It was also stressed by the Prophet Muhammad: “Know that among your duties, prayer is foremost”.  

The Hadith (the words and teachings of the Prophet Muhammad) say  "Allah says, “I treat My servant as he hopes that I would treat him. I am with him whenever he remembers Me: if he thinks of Me, I think of him..." (Al-Bukhari)

If you used clay to make your prayer beads, you could also reflect on how Allah (SWT) has created man from clay, and how we are as diverse as the different soils we are created from. "We created man from sounding clay, from mud moulded into shape..." (Qu'ran 15:26) 


Planning and setting up this activity 

  • If using clay, you’ll want to run this activity over two sessions. Plan where to keep the beads whilst they’re air drying, and how to label them. Avoid anywhere too hot, as this makes them more likely to crack.  
  • You may want to run this activity over two or three sessions to give everyone time to make and paint their beads. 

Running this activity

  1. Gather everyone together in a group and ask everyone what they know about prayer beads. Does anyone use prayer beads, or anything similar? How are they used?
  2. Some people may share that they’ve used them, but some people may not feel comfortable saying this or explaining how they use them. People should only share if and what they’re comfortable and happy to.
  3. Tell everyone that beads are used in many beliefs and cultures around the world, to help with prayer and meditation. For example:
    • Islamic prayer beads are called Sibha, Subha or Misbaha. They’re often used by Muslims to perform dhikr, which is a form of worship involving the repeating of phrases. They usually have 99 beads, separated into three groups. 
    • A Rosary is a type of prayer beads used by Catholics, when reciting a set of prayers. They have 59 beads. 
    • Japamala or mala are prayer beads used in Buddhism and Hinduism. They traditionally have 108 beads, of about the same size and material. They’re sometimes used more widely, for meditation or mindfulness. 
    • Worry beads or kombolói, are popular in Greek culture. They usually have an odd number of beads and have a number of uses, including relaxation.
  1. Ask if anyone knows anything else about these types of prayer beads. 
  2. Now, tell everyone they’ll be making some prayer beads in a craft activity.  


Make your beads 

Option 1:  Air-drying clay  

You'll need:

  • White air drying clay 
  • Cocktail sticks  
  • Wooden skewers 
  • Fine sandpaper (optional) 
  • Acrylic paint 
  • Paintbrushes  
  • Varnish (optional) 
  • Access to water 
  • Clay modelling tools (optional) 
  • Cord, string or wool 
  1. Take a piece of clay and mould it into your chosen shape. You could roll the clay piece into a ball, then mould it into a different shape later. 
  2. Carefully push your cocktail stick through your clay to make a hole, keeping your fingers safely away from the stick. This should be supervised by an adult volunteer.  The ball of clay should now be on the stick.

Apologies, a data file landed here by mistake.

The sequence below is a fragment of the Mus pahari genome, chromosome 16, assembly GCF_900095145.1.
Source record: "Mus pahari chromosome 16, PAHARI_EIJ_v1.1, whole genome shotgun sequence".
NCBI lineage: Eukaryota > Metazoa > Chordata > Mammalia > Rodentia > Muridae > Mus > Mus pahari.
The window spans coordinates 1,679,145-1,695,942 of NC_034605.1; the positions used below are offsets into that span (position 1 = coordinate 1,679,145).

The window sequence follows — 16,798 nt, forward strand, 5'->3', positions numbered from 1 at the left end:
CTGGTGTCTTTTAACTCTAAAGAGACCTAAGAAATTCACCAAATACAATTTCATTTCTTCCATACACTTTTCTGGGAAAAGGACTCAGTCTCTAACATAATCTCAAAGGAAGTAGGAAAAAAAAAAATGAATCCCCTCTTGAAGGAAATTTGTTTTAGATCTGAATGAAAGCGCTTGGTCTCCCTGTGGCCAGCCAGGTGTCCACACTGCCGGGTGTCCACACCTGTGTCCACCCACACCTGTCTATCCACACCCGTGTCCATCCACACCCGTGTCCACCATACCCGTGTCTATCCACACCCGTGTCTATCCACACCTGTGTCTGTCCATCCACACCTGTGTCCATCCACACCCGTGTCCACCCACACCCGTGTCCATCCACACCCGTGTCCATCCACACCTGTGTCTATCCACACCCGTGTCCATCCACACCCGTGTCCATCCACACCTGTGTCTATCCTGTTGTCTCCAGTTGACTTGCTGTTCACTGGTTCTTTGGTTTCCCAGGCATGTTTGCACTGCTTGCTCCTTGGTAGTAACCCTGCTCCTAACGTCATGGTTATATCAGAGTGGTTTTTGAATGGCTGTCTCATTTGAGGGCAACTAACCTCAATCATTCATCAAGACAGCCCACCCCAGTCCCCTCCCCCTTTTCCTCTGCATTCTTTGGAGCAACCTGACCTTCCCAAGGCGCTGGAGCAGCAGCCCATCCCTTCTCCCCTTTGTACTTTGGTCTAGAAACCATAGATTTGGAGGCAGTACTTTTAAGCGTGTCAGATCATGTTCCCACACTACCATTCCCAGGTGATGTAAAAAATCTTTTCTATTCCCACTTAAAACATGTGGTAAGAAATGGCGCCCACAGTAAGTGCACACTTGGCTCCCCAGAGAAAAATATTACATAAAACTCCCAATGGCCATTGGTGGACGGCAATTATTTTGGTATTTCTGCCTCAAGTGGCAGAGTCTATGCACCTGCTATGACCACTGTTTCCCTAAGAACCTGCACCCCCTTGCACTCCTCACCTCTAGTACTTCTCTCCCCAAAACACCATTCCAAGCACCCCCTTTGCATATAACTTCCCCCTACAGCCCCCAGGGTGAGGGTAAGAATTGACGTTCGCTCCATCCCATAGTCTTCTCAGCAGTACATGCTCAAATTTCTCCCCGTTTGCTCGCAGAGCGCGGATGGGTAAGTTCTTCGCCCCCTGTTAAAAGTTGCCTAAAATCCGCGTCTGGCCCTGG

3. While your clay is on the stick, you can perfect or change your shape. If you started with a ball shape, you could pinch each end of the bead to create a bicone shape, which is like two cones, attached together by their base. 
  4. Smooth out any marks, then carefully slide your bead off the stick. You can smooth the clay by using a little water on your fingers – but don’t get the clay too wet, as its more likely to crack a when it’s drying. 
  5. Now’s a good time to check the size of the hole against the size of your cord or thread that you’ll be using to join the beads together. Remember it’ll shrink a little when drying. If needed, you can use a wooden skewer to make the hole bigger.  
  6. Once you’ve made all your beads, put them away somewhere to dry. Check the instructions, but it’s usually at least 24 hours. Keep the drying clay away from anywhere that’s too hot, such as in direct sunlight or on a radiator, as this makes it more likely to crack. Don’t forget to store any remaining clay in an air-tight container 
  7. When the clay’s completely dry, you could use fine sandpaper to smooth each bead. 
  8. Once the beads have fully dried, you can paint them. You might want to put the beads back on your stick or skewer for this part. 
  9. Once the paint has dried, you could add a coat of varnish to protect your beads, and for a lovely shiny finish.  

For a cheaper option, you could make your own salt dough, using plain flour, salt and water, then bake your beads in the oven.


Option 2: Paper

You'll need:

  • Old wrapping paper, magazines, or similar 
  • Template shapes for beads (optional) 
  • Pencils  
  • Rulers 
  • Scissors
  • Skewer or dowel 
  • Glue sticks 
  • Foam block or similar 
  • Varnish  
  • Paintbrush for varnish 

This is a great way to use unwanted wrapping paper, magazines and scrap paper. 

  1. Draw out a long thin shape, depending on what shape and size of bead you’d like. 
    • Long thin triangle strips will create oval-shaped beads. The base of the triangle will be the width of the bead. The longer the triangle, the fatter your bead will be.